Sunday 23 November 2014

Roman cemetery found under car park

Published 02/05/2013 | 19:26

A general view of Greyfriars car park in Leicester, where the skeleton of King Richard III was found
A general view of Greyfriars car park in Leicester, where the skeleton of King Richard III was found

Car parks in Leicester are fast becoming the hottest place in town for archaeologists.

Following on from the discovery of the remains of King Richard III buried deep under a car park in the city, the team which worked on that astonishing find has discovered another gem - under another car park.

Experts from the University of Leicester archaeological unit that unearthed the last Plantagenet king, spearheaded another dig and discovered a 1,700-year-old Roman cemetery with remains thought to date back to 300AD.

Researchers found 13 sets of remains of mixed age and sex, and discovered the unusual practice of Christian burials alongside pagan burials.

Personal items such as hairpins and belt buckles, remains of shoes, and a ring bearing a possible early Christian symbol were also found at the Oxford Street site in Leicester's historic city centre. In addition, the team has found a jet ring with a "curious" symbol etched on it, apparently showing the letters IX overlain.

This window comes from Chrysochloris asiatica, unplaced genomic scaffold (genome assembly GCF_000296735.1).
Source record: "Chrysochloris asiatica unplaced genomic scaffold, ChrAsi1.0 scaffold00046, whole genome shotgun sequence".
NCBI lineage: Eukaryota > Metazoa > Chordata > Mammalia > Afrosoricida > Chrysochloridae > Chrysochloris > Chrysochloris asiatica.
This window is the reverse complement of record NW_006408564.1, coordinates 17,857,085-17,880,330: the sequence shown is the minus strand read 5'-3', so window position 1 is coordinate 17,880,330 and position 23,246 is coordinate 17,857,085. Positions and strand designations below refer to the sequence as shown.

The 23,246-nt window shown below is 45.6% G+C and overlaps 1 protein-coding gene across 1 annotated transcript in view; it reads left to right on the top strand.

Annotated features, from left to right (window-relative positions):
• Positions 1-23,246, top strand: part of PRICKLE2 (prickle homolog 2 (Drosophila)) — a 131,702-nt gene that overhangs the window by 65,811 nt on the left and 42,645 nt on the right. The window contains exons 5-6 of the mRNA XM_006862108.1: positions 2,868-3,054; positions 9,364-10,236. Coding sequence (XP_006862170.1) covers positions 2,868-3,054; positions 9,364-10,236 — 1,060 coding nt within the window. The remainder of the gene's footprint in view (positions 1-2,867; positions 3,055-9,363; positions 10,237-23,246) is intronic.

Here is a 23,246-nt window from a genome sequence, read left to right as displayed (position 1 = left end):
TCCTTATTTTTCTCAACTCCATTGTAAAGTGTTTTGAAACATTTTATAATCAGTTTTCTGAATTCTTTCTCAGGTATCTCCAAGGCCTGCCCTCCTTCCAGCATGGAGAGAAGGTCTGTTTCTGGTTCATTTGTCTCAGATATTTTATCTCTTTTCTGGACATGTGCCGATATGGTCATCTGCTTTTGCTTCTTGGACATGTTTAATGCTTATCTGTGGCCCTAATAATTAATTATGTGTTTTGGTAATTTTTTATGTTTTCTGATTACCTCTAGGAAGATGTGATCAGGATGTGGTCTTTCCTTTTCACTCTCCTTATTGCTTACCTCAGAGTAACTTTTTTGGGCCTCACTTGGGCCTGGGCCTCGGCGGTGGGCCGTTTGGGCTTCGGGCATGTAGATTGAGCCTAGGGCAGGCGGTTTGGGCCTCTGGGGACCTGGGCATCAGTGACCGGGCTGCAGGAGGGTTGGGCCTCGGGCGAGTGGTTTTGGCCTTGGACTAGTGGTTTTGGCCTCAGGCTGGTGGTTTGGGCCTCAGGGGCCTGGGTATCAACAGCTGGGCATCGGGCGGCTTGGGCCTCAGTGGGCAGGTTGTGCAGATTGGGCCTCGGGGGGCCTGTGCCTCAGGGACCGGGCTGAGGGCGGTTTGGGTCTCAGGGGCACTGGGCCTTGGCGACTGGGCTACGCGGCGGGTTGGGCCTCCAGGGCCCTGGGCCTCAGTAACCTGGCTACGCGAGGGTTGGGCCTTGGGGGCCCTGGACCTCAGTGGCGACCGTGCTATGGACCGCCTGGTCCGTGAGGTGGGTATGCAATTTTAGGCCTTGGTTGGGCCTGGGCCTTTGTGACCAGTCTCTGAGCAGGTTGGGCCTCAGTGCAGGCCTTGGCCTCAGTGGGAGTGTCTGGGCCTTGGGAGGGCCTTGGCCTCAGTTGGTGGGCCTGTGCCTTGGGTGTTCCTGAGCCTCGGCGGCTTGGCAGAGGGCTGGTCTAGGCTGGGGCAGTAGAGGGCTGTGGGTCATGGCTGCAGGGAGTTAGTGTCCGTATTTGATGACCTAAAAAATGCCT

Opinion as to its meaning is divided; researchers said it may just be an attractive design but it is also reminiscent of an early Christian symbol known as an IX (Iota-Chi) monogram taken from the initials of Jesus Christ in Greek.

Archaeological project officer John Thomas said: "We have discovered new evidence about a known cemetery that existed outside the walled town of Roman Leicester during the 3rd to 4th Centuries AD.

"The excavation, at the junction of Oxford Street and Newarke Street, lay approximately 130m outside the south gate of Roman Leicester, adjacent to one of the main routes into the town from the south (Oxford Street). Roman law forbade burial within the town limits so cemeteries developed outside the walls, close to well-used roads.

"Previous excavations on Newarke Street had discovered numerous burials to the immediate east and north of the present site, all of which appeared to have been buried according to Christian traditions - buried in a supine position, facing east with little or no grave goods.

"Unusually, the 13 burials found during the recent excavations, of mixed age and sex, displayed a variety of burial traditions including east to west and north to south-oriented graves, many with personal items such as finger rings, hairpins, buckles and hob-nailed shoes."

Press Association

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